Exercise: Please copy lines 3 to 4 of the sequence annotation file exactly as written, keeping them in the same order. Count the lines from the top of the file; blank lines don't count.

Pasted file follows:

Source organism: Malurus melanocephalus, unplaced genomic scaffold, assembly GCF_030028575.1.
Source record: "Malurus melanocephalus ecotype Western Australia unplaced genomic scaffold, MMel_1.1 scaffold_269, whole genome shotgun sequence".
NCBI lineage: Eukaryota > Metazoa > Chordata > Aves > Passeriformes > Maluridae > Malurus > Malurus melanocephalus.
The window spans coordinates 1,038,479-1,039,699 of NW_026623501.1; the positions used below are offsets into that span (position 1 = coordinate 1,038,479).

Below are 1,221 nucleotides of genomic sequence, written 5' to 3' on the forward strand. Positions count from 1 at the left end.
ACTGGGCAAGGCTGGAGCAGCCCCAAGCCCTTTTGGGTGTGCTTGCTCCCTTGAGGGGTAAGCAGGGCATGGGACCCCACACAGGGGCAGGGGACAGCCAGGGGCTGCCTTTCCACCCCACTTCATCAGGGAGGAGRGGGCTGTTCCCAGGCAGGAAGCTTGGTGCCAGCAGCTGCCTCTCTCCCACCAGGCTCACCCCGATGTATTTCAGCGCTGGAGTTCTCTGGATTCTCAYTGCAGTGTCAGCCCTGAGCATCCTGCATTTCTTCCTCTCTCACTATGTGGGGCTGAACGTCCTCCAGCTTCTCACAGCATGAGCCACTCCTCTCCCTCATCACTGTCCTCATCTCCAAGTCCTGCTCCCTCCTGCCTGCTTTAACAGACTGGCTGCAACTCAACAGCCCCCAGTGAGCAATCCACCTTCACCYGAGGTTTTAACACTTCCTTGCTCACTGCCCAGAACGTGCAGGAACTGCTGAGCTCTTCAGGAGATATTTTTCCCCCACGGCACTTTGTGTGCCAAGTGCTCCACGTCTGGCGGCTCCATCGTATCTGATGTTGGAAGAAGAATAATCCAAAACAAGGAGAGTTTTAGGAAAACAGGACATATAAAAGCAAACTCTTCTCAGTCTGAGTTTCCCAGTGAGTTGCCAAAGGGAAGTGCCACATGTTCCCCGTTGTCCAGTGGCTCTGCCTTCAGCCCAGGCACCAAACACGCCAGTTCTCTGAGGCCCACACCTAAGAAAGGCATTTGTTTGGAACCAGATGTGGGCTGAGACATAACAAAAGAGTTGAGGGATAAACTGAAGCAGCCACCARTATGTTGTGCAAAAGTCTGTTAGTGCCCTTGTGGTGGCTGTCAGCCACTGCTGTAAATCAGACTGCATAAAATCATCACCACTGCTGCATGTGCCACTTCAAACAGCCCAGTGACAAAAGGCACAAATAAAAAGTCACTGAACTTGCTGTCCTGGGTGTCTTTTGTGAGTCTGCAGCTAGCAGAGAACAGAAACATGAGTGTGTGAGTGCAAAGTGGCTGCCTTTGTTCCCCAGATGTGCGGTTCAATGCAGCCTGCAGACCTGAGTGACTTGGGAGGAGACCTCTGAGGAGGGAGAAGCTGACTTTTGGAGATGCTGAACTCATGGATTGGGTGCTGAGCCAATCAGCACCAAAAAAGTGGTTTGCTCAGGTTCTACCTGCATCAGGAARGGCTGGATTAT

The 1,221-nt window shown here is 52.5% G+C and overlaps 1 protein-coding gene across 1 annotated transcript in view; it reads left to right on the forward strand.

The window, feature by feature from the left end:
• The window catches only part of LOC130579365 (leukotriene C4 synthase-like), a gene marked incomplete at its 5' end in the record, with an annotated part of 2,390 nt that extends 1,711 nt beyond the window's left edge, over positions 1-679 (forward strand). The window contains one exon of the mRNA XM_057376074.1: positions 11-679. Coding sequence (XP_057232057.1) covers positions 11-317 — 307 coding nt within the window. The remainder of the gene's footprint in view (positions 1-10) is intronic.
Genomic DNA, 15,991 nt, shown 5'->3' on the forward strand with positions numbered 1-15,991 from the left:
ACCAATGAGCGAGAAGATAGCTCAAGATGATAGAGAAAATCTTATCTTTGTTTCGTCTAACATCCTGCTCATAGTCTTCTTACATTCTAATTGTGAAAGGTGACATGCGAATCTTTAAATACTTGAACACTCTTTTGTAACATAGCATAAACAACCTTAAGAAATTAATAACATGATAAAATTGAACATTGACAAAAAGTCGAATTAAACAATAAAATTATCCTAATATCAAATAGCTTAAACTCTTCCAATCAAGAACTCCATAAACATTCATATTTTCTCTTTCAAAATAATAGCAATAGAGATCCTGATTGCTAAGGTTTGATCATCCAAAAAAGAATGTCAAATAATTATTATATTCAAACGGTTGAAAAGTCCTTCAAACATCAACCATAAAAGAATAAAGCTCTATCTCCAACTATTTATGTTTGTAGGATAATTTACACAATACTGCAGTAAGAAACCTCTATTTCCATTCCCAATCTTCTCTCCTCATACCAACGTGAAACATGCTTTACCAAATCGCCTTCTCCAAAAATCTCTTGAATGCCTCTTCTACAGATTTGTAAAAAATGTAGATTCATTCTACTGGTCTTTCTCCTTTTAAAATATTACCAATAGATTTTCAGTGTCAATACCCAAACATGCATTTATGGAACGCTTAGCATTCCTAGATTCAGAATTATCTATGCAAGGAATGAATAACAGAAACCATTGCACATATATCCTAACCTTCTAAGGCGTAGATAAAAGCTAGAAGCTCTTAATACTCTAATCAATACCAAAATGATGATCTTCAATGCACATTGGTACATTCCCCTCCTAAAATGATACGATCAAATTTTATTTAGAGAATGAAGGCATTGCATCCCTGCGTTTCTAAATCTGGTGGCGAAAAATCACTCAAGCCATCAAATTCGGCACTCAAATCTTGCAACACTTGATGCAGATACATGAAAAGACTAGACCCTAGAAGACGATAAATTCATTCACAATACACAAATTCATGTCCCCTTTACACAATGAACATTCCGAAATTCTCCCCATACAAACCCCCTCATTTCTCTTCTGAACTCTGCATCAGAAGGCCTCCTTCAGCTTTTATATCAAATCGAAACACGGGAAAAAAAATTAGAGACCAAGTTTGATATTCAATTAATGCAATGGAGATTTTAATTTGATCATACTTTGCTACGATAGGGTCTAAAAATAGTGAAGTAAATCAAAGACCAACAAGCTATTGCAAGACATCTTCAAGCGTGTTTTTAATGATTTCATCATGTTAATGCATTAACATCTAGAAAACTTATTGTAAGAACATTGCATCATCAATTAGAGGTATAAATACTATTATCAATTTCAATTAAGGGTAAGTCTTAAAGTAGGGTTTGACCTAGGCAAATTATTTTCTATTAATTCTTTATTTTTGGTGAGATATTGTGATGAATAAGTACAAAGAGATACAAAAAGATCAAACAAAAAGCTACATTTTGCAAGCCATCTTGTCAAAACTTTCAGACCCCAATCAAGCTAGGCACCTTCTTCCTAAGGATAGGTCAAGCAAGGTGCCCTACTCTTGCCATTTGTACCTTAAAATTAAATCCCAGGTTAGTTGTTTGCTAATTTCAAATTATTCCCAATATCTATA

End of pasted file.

NCBI lineage: Eukaryota > Metazoa > Chordata > Aves > Passeriformes > Maluridae > Malurus > Malurus melanocephalus.
The window spans coordinates 1,038,479-1,039,699 of NW_026623501.1; the positions used below are offsets into that span (position 1 = coordinate 1,038,479).